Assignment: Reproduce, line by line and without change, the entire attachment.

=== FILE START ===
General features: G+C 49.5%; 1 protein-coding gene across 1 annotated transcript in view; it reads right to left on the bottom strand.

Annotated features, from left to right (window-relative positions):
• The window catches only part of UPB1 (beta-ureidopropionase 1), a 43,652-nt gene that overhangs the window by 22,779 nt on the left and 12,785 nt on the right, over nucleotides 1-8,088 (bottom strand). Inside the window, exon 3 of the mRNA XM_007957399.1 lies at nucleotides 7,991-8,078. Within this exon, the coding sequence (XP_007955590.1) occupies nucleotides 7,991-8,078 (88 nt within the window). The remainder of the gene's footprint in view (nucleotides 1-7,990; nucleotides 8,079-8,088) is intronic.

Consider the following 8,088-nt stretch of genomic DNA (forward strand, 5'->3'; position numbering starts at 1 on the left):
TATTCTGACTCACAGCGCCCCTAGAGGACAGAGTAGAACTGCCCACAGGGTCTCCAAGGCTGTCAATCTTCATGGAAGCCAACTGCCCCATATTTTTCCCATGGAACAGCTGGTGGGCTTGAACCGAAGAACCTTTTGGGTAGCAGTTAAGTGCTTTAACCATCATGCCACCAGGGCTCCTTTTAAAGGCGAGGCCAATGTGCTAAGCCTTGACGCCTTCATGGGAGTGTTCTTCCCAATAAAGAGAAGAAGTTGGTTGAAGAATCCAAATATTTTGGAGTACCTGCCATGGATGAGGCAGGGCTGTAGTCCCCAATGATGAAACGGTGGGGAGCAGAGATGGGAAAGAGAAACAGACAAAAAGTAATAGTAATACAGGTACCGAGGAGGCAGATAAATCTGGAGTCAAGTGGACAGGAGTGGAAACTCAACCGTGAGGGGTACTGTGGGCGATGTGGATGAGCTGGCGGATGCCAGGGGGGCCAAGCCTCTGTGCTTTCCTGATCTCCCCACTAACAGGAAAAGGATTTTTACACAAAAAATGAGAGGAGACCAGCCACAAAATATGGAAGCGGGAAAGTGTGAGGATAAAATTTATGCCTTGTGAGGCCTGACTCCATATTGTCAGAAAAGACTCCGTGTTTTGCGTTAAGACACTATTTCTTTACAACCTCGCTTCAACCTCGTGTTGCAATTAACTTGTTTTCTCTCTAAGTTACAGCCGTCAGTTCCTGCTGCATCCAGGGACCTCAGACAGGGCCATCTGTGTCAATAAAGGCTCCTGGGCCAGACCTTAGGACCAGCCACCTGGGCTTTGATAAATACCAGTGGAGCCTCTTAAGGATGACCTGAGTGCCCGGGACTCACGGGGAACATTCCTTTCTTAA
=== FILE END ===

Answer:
General features: G+C 49.5%; 1 protein-coding gene across 1 annotated transcript in view; it reads right to left on the bottom strand.

Annotated features, from left to right (window-relative positions):
• The window catches only part of UPB1 (beta-ureidopropionase 1), a 43,652-nt gene that overhangs the window by 22,779 nt on the left and 12,785 nt on the right, over nucleotides 1-8,088 (bottom strand). Inside the window, exon 3 of the mRNA XM_007957399.1 lies at nucleotides 7,991-8,078. Within this exon, the coding sequence (XP_007955590.1) occupies nucleotides 7,991-8,078 (88 nt within the window). The remainder of the gene's footprint in view (nucleotides 1-7,990; nucleotides 8,079-8,088) is intronic.

Consider the following 8,088-nt stretch of genomic DNA (forward strand, 5'->3'; position numbering starts at 1 on the left):
TATTCTGACTCACAGCGCCCCTAGAGGACAGAGTAGAACTGCCCACAGGGTCTCCAAGGCTGTCAATCTTCATGGAAGCCAACTGCCCCATATTTTTCCCATGGAACAGCTGGTGGGCTTGAACCGAAGAACCTTTTGGGTAGCAGTTAAGTGCTTTAACCATCATGCCACCAGGGCTCCTTTTAAAGGCGAGGCCAATGTGCTAAGCCTTGACGCCTTCATGGGAGTGTTCTTCCCAATAAAGAGAAGAAGTTGGTTGAAGAATCCAAATATTTTGGAGTACCTGCCATGGATGAGGCAGGGCTGTAGTCCCCAATGATGAAACGGTGGGGAGCAGAGATGGGAAAGAGAAACAGACAAAAAGTAATAGTAATACAGGTACCGAGGAGGCAGATAAATCTGGAGTCAAGTGGACAGGAGTGGAAACTCAACCGTGAGGGGTACTGTGGGCGATGTGGATGAGCTGGCGGATGCCAGGGGGGCCAAGCCTCTGTGCTTTCCTGATCTCCCCACTAACAGGAAAAGGATTTTTACACAAAAAATGAGAGGAGACCAGCCACAAAATATGGAAGCGGGAAAGTGTGAGGATAAAATTTATGCCTTGTGAGGCCTGACTCCATATTGTCAGAAAAGACTCCGTGTTTTGCGTTAAGACACTATTTCTTTACAACCTCGCTTCAACCTCGTGTTGCAATTAACTTGTTTTCTCTCTAAGTTACAGCCGTCAGTTCCTGCTGCATCCAGGGACCTCAGACAGGGCCATCTGTGTCAATAAAGGCTCCTGGGCCAGACCTTAGGACCAGCCACCTGGGCTTTGATAAATACCAGTGGAGCCTCTTAAGGATGACCTGAGTGCCCGGGACTCACGGGGAACATTCCTTTCTTAA